KILDARE OPINION: Newbridge CF campaigner Orla Tinsley's organ donation miracle

Conor McHugh gives his thoughts on a documentary aired on RTÉ

Conor McHugh

Reporter:

Conor McHugh

Email:

conor@leinsterleader.ie

KILDARE OPINION: Newbridge CF campaigner Orla Tinsley's organ donation miracle

Orla Tinsley

The documentary on Newbridge woman Orla Tinsley was tough to watch for anyone, but especially anyone who knows her or her family.

Orla Tinsley: Warrior appeared on RTÉ last Monday night week . It opens showing her in New York, where she has lived now for some years, moving slowly around a museum or into Columbia University where she is studying for a masters in creative writing, pulling an oxygen canister,  tubes around her face. She is failing, and regular updates on her lung function throughout the programme start at 25% and go only in the wrong direction. 

Her parents feature heavily in the programme, always putting on a brave face, but there’s no mistaking the growing stomach-tightening anxiety. 

Her coughing, throughout, is constant, as she fights to clear her lungs of mucous that gathers in them as a result of Cystic Fibrosis, a genetic condition she has had to face  all her life. 

And as regular readers of the Leinster Leader will know, she has also bravely fought governments, ministers, the HSE and hospital administrations to get, for the first time in Ireland, appropriate care for people with CF.

The fact that we know how it all ends is a constant source of relief, and possibly also a way of avoiding fully comprehending what we’re watching. 

Because as we see her coughing up mucus, showing us a lunchbox of all the blood she has coughed up overnight, the scenario we don’t want to contemplate, let alone face, is becoming unavoidable.

Eventually, she names it for us in the adroit bravery that is one of her defining characteristics: “I’m dying”.

It’s not hyperbolic. It’s an analysis of the prevailing situation, a statement of fact.

At one point she speaks directly into the camera: “I feel like I’ve had a great life. I’ve accomplished what I wanted to accomplish. Go after your dreams. Don’t worry about what anybody else thinks,” which sounds like the kind of thing that only those who have reached the searing clarity of thought that impending death can give you can say. It also sounds like particularly good advice.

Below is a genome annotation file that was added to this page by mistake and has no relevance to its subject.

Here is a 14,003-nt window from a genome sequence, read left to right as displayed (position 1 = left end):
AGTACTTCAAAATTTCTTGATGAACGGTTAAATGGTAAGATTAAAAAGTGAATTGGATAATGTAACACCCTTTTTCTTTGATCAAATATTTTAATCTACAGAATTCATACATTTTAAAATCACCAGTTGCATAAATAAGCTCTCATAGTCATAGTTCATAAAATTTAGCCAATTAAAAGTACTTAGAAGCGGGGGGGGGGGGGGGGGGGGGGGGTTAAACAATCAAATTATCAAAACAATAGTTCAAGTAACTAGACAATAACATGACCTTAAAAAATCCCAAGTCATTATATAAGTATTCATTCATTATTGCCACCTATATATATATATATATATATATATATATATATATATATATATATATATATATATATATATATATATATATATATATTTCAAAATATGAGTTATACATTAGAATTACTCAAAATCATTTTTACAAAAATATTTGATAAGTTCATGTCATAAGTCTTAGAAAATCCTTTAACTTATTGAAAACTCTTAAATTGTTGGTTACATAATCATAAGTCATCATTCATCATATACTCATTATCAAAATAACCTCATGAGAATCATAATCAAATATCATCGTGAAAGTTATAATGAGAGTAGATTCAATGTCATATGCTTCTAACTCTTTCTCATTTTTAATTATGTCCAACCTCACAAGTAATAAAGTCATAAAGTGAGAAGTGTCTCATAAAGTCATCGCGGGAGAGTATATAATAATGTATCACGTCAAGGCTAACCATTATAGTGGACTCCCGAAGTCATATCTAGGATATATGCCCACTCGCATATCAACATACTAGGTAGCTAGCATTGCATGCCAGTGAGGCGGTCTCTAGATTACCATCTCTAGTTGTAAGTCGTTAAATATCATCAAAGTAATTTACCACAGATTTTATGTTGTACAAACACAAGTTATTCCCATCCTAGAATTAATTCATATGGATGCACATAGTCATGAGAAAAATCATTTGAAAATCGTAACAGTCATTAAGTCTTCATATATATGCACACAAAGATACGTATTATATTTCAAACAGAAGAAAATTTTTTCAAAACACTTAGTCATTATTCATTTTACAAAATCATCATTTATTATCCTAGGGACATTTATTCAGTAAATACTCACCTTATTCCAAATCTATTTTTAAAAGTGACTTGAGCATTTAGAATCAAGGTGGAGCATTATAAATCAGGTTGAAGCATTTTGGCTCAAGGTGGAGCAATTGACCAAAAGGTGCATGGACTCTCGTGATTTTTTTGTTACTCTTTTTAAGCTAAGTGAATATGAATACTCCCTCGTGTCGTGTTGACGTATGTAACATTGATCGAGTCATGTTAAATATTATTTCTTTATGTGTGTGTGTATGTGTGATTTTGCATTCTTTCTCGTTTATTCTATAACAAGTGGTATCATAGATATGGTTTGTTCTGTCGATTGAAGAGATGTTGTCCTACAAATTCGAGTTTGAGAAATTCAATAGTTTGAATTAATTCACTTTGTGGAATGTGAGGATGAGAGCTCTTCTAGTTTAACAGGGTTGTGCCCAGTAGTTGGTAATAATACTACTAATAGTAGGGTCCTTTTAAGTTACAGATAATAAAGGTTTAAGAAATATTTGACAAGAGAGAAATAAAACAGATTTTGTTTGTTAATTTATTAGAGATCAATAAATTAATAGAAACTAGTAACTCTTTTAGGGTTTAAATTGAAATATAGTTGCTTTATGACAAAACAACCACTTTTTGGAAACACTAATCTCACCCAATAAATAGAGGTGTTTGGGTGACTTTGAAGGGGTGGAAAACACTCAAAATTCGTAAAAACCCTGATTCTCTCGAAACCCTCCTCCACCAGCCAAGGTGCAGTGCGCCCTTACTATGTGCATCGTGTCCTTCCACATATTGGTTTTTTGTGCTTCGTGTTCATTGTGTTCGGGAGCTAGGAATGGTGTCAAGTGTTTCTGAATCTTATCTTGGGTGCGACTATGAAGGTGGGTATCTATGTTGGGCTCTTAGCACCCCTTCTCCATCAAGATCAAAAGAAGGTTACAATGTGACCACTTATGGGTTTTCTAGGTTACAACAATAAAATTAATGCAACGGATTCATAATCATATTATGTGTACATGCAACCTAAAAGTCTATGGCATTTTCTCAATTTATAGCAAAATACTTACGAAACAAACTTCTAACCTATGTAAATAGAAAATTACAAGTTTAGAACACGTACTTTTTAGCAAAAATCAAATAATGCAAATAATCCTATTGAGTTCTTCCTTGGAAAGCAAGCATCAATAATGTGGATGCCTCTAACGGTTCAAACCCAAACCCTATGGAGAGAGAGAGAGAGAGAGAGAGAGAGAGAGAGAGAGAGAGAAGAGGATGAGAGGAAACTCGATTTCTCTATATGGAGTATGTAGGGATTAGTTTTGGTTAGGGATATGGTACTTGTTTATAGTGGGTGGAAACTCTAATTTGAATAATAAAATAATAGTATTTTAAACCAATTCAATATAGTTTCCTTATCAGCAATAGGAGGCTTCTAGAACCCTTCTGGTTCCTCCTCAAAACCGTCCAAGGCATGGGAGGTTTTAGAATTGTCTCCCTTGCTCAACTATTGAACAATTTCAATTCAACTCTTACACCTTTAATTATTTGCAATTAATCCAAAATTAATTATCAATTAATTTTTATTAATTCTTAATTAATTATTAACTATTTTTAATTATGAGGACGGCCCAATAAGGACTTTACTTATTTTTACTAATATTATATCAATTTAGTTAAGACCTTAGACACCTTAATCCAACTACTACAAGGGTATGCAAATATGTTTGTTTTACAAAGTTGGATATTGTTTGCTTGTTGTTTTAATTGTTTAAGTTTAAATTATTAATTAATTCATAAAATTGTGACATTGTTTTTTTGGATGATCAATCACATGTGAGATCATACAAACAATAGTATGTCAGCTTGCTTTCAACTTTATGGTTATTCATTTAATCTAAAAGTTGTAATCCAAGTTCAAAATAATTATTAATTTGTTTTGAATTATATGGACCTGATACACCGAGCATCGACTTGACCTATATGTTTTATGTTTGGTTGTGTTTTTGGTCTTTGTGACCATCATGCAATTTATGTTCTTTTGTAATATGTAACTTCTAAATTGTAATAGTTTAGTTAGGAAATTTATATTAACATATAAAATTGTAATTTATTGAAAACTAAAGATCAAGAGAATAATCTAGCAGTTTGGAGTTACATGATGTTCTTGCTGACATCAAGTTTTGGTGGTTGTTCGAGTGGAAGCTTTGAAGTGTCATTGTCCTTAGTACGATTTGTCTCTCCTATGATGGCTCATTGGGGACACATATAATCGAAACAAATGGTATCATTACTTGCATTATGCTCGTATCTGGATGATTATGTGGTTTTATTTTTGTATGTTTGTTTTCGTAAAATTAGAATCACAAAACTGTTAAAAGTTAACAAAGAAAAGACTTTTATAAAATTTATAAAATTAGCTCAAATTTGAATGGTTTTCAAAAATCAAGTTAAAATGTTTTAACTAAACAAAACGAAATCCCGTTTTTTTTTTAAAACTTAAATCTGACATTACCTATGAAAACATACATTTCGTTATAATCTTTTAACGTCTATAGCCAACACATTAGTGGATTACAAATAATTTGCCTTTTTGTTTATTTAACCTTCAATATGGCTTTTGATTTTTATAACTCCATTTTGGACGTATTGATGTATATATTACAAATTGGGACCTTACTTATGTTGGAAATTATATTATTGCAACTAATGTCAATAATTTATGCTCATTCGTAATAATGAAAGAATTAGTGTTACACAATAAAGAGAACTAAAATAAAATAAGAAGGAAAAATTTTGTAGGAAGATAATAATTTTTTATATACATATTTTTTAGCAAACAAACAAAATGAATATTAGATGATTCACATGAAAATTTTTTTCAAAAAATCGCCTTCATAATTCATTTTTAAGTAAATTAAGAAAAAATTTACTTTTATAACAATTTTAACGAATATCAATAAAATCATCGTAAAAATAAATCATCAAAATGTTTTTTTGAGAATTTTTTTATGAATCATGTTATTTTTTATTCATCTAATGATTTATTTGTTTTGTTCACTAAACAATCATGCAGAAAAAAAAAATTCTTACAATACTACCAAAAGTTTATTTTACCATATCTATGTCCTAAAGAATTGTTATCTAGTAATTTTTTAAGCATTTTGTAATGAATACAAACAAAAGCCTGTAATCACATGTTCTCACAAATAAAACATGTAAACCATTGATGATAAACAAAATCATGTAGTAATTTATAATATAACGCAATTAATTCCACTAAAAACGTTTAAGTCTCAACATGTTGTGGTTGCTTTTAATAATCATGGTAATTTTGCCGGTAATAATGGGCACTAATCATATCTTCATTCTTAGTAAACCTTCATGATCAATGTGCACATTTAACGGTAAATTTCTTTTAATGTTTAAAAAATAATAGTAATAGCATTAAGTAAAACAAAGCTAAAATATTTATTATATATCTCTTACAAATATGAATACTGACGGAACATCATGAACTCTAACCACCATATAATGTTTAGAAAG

We see her get call after call about a new pair of lungs, each time to be told that it’s not going to work out. It’s awful to see it, and Orla’s determination to be unrelentingly positive about it each time is extraordinary.

Towards the latter quarter of the programme, we are told she went into respiratory failure, and was breathing with the assistance of a machine.

Then another call comes through that lungs might be available. They’re checked, and approved and just before last Christmas, she gets a pair of shiny new lungs, as she says herself. 

The transformation is astonishing. To call it a rebirth is not an exaggeration. She speaks with a clear voice, and walks jauntily with her mother along the footpath in Manhattan.

Although she has to wear a mask outdoors for the first while, and stay on anti-rejection drugs for the rest of her days, it is comparatively speaking, a life unimpeded.

She speaks with gratitude for her donor, and of the sacrifice that person and their family made. 

Organ donation is one of the greatest miracles of  medicine. It can  bring somebody back from death’s door. 

The difference it has made in her life is stark and unavoidable. And the message was well received — it’s reported that thousands signed up for it after the programme last week.